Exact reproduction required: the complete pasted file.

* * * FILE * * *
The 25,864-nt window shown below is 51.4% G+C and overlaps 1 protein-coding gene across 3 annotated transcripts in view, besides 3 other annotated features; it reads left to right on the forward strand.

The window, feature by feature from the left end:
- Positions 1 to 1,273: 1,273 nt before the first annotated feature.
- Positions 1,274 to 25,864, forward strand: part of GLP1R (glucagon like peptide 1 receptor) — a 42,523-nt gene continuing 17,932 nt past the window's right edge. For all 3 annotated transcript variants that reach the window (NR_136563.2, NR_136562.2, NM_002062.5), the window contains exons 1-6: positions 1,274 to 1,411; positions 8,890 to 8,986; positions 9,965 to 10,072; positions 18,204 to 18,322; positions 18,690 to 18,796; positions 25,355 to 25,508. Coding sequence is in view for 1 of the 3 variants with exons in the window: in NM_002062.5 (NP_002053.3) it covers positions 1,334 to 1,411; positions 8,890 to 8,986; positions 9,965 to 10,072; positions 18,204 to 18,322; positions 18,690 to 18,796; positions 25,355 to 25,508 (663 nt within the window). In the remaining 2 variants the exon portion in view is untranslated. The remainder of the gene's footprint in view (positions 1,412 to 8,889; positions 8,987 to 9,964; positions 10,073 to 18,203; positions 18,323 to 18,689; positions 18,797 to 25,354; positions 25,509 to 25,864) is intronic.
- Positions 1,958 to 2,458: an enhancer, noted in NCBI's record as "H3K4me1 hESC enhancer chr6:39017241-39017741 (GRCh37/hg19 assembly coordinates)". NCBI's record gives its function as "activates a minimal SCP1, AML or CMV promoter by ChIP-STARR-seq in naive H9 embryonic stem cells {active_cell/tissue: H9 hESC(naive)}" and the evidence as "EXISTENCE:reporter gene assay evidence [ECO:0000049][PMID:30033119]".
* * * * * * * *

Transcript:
The 25,864-nt window shown below is 51.4% G+C and overlaps 1 protein-coding gene across 3 annotated transcripts in view, besides 3 other annotated features; it reads left to right on the forward strand.

The window, feature by feature from the left end:
- Positions 1 to 1,273: 1,273 nt before the first annotated feature.
- Positions 1,274 to 25,864, forward strand: part of GLP1R (glucagon like peptide 1 receptor) — a 42,523-nt gene continuing 17,932 nt past the window's right edge. For all 3 annotated transcript variants that reach the window (NR_136563.2, NR_136562.2, NM_002062.5), the window contains exons 1-6: positions 1,274 to 1,411; positions 8,890 to 8,986; positions 9,965 to 10,072; positions 18,204 to 18,322; positions 18,690 to 18,796; positions 25,355 to 25,508. Coding sequence is in view for 1 of the 3 variants with exons in the window: in NM_002062.5 (NP_002053.3) it covers positions 1,334 to 1,411; positions 8,890 to 8,986; positions 9,965 to 10,072; positions 18,204 to 18,322; positions 18,690 to 18,796; positions 25,355 to 25,508 (663 nt within the window). In the remaining 2 variants the exon portion in view is untranslated. The remainder of the gene's footprint in view (positions 1,412 to 8,889; positions 8,987 to 9,964; positions 10,073 to 18,203; positions 18,323 to 18,689; positions 18,797 to 25,354; positions 25,509 to 25,864) is intronic.
- Positions 1,958 to 2,458: an enhancer, noted in NCBI's record as "H3K4me1 hESC enhancer chr6:39017241-39017741 (GRCh37/hg19 assembly coordinates)". NCBI's record gives its function as "activates a minimal SCP1, AML or CMV promoter by ChIP-STARR-seq in naive H9 embryonic stem cells {active_cell/tissue: H9 hESC(naive)}" and the evidence as "EXISTENCE:reporter gene assay evidence [ECO:0000049][PMID:30033119]".